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When I'm introduced to a new place I often like to figure out the literal meaning of the characters as I find it can be a useful general vocabulary building exercise, particularly for things such as birds, trees, flowers. But often this is not possible because of seemly abstract or outdated use of a character. In particular, 相 is often used as the first character in many place names, e.g. 相武台, 相模原, 相場市 (looking this up in WWWJDIC names will also give dozens of results). What's the general story with this character being used at the start of place names? Would it generally be related to some sort of administrative centre from the olden days?

  • Do you mean 相馬市? – broccoli forest May 12 '15 at 11:47
  • Oops, yes, that's what I meant. I saw it mentioned in a news story the morning I posted the question. It actually reminded me of the other two places and prompted me to ask the question. – VeryCommonName May 12 '15 at 11:50
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The very first thing I would like to mention is that names (whether given to places or people) do not necessarily correspond to a pre-existant precise meaning or pronunciation. See for example this question and this article.

Of course, there are also occasions when a placename's reading has no connection whatsoever with the kanji used to write it, and must simply be known or memorized. These names often derive from poetic associations, nicknames, or other pseudonyms that have come to be associated with the place over time. One of the most famous examples of this is Yamato (大和), a word that refers to the earliest Japanese state and culture, and to the Japanese people as a whole, while also being used as the name for a number of places. The characters used to write it would, in other contexts, most usually be read as "Daiwa", meaning "Great Harmony" or "Great Japan".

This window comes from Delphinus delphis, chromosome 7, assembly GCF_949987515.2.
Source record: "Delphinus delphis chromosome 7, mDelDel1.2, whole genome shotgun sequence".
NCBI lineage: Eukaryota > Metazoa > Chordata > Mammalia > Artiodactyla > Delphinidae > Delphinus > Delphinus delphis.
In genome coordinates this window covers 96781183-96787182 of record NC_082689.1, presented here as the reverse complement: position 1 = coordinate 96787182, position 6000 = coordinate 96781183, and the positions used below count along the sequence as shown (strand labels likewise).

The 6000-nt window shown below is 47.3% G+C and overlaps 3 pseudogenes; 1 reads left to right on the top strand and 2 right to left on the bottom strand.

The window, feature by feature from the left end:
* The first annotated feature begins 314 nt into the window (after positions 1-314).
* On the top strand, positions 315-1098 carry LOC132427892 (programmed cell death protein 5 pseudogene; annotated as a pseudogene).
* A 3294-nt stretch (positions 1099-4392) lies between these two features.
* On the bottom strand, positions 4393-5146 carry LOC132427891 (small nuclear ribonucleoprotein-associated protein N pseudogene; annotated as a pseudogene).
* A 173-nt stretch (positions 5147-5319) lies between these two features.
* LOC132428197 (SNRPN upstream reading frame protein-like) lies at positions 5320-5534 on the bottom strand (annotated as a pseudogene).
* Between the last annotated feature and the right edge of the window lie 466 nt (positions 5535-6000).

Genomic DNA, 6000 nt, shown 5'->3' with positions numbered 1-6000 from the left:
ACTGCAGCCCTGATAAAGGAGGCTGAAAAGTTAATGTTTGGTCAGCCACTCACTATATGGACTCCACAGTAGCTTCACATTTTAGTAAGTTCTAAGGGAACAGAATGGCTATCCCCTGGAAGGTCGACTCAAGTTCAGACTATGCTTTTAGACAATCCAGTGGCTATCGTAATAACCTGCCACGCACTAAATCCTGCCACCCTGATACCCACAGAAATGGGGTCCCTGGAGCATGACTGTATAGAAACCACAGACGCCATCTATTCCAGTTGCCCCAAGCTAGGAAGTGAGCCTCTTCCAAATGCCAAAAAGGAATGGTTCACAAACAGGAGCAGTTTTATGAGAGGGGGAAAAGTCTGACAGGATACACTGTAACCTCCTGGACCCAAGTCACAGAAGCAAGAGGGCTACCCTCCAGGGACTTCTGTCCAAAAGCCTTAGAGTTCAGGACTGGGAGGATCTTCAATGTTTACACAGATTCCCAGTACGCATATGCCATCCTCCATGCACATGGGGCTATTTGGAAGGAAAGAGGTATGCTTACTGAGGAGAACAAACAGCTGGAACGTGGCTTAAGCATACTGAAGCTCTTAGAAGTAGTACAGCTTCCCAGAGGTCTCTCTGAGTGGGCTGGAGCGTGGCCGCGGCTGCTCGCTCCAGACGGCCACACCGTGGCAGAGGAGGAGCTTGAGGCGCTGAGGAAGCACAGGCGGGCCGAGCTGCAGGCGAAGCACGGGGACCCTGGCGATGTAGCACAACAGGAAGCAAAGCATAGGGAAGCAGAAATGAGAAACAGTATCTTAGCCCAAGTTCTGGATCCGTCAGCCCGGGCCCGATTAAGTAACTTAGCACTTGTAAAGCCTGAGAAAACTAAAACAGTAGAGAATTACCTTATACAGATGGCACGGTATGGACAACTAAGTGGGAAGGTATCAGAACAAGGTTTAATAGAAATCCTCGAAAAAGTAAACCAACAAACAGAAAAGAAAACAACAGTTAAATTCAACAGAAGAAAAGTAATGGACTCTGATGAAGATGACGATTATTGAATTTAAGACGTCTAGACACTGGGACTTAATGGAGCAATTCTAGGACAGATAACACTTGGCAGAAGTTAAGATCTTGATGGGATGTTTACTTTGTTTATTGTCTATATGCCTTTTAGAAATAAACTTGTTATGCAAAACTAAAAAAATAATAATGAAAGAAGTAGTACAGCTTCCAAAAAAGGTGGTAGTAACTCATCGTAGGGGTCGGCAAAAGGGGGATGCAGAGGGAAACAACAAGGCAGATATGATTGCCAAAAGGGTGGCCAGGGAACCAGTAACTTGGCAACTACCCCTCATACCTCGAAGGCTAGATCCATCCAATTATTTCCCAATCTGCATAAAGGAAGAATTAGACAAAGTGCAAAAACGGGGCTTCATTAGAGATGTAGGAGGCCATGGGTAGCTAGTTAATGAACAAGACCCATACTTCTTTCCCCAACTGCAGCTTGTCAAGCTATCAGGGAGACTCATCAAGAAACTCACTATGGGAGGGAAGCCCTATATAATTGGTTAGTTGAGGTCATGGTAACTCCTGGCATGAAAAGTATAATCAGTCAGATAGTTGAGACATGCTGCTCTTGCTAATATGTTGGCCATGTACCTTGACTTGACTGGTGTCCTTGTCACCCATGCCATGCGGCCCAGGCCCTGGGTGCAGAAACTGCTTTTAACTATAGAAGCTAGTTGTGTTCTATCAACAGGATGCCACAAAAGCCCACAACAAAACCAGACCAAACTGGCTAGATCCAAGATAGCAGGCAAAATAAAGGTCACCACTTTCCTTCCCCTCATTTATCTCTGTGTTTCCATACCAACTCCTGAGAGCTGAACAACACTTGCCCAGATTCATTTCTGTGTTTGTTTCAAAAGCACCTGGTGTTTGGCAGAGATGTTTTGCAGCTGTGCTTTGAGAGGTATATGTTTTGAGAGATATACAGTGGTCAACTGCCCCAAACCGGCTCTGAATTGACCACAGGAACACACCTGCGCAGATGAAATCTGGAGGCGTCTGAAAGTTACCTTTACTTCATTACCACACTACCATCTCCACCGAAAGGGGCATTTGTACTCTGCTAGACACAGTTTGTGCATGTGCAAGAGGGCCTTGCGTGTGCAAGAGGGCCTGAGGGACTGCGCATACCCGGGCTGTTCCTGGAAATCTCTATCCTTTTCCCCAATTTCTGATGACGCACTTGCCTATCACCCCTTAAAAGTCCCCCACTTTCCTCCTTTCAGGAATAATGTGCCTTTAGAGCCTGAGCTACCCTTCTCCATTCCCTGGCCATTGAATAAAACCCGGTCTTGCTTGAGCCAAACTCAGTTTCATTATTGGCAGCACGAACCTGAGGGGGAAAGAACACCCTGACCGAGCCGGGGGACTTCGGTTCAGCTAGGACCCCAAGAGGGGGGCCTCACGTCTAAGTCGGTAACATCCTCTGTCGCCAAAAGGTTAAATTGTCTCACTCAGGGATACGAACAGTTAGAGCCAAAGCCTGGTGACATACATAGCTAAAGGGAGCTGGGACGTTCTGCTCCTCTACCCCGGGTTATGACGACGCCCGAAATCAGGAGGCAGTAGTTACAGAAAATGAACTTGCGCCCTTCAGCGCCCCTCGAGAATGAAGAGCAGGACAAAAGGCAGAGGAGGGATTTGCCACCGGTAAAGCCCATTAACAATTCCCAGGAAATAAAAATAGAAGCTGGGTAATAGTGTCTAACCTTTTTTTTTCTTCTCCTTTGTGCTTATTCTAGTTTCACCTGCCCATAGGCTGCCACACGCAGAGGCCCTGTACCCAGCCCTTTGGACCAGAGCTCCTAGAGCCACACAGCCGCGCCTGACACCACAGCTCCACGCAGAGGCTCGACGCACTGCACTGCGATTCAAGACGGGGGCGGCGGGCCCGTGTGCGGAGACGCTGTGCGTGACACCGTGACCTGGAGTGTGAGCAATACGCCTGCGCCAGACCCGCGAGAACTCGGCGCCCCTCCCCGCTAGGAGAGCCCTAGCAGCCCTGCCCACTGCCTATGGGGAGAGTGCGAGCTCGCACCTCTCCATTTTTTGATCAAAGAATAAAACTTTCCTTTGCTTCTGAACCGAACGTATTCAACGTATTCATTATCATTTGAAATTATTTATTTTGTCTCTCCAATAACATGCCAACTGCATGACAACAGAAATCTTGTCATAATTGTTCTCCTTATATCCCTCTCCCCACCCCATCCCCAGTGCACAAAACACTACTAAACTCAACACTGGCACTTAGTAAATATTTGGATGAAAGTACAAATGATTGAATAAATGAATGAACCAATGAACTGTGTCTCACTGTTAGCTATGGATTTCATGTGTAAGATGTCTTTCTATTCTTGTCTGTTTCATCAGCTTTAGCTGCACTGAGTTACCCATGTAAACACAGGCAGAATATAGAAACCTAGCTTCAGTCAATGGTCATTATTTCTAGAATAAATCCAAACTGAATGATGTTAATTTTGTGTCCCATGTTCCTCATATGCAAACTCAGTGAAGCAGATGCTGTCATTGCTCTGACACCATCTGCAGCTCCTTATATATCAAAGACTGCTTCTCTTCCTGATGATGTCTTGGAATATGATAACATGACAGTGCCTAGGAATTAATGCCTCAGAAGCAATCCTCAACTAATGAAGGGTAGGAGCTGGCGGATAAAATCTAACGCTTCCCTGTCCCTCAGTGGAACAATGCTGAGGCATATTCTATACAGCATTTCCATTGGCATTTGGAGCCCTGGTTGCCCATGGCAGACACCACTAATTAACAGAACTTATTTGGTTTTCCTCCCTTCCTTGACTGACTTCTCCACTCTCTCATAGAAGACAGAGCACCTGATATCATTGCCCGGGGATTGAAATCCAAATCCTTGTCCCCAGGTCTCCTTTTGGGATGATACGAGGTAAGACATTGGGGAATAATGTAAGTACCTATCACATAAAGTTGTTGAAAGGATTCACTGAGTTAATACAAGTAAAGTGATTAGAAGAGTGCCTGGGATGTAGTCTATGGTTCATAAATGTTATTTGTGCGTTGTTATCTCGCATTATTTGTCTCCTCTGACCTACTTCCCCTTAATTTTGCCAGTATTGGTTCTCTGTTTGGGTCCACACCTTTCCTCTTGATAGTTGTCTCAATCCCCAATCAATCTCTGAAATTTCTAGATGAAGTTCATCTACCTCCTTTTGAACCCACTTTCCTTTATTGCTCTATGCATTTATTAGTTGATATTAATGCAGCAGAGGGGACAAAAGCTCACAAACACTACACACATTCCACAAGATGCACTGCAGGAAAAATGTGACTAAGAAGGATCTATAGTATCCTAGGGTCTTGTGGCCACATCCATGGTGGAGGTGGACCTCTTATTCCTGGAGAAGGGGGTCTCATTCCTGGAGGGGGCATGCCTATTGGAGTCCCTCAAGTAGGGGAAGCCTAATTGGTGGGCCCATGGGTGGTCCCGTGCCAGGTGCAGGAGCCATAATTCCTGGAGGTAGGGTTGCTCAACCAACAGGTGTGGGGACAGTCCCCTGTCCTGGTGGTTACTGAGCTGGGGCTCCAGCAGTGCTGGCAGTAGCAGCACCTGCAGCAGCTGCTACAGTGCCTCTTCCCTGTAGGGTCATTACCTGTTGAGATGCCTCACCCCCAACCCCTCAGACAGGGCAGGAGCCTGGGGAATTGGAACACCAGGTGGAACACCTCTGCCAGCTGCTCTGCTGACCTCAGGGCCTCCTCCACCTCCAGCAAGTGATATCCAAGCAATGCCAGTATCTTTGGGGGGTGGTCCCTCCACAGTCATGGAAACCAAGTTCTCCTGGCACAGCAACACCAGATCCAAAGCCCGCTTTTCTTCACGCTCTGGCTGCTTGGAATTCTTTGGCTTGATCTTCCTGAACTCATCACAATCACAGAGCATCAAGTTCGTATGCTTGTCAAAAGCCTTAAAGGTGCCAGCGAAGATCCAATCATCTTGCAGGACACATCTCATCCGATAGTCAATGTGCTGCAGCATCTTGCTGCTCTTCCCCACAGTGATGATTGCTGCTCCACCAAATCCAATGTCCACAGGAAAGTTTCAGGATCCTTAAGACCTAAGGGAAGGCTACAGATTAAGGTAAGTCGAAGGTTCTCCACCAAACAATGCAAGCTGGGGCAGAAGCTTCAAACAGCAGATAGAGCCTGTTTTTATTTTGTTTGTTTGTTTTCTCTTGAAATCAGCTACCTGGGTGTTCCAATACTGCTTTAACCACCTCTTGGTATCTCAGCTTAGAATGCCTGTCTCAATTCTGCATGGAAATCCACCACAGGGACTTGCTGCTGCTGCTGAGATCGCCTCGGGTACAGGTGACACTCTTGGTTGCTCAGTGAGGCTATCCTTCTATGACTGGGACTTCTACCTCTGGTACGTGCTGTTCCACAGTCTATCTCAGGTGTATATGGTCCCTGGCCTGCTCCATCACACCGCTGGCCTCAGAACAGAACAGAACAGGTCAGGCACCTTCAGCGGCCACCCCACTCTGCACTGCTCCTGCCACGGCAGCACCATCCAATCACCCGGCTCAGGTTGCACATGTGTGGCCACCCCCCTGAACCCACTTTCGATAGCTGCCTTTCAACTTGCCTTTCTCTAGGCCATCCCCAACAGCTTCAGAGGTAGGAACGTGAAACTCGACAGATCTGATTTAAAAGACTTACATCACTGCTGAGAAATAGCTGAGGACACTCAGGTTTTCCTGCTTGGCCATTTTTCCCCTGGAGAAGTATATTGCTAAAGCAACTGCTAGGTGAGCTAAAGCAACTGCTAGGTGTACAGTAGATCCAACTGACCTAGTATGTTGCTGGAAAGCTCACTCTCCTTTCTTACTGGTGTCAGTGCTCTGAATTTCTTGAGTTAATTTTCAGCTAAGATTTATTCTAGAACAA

In the case you mention, it is maybe easier to answer : both 相武台{そうぶだい} and 相模原{さがみはら} are related. I could not find 相場市 anywhere, I think it may be a mistake.

  • 相武台 name was given when the Japanese self-defence forces moved to what was at the time 座間{ざま}村{むら}, and the name was given by emperor Showa. This was apparently due to the old name of the administrator of the region, 相武国造{さがむのくにのみやつこ}.
  • Same goes for 相模原, which comes from the old 相模国{さがむのくに} that appeared when the territories of 相武国造 and 師長{しなが}国造 were fused.

However, the origin of 相武 is controversed and unclear, see the wikipedia article (section 沿革, third paragraph) for more details. To quickly recapitulate :

  • It may come from the name of predecessors : 身狭上{ムサガミ}, 佐斯上{サシガミ}
  • The main produce of the region at the time was 苧{カラムシ} and mispronounced enough, could have turned into what we know today.
  • It may be a corruption of 坂見{さかみ}, the land that can be seen from the hill (i.e. Hakone).

So the origin for your examples is already unclear, I don't think there is a definitive answer. I encourage you to thumb through the list of places starting with 相 to check if you find a common pattern.

  • This was a very informative response. Thank you. – VeryCommonName May 12 '15 at 11:51

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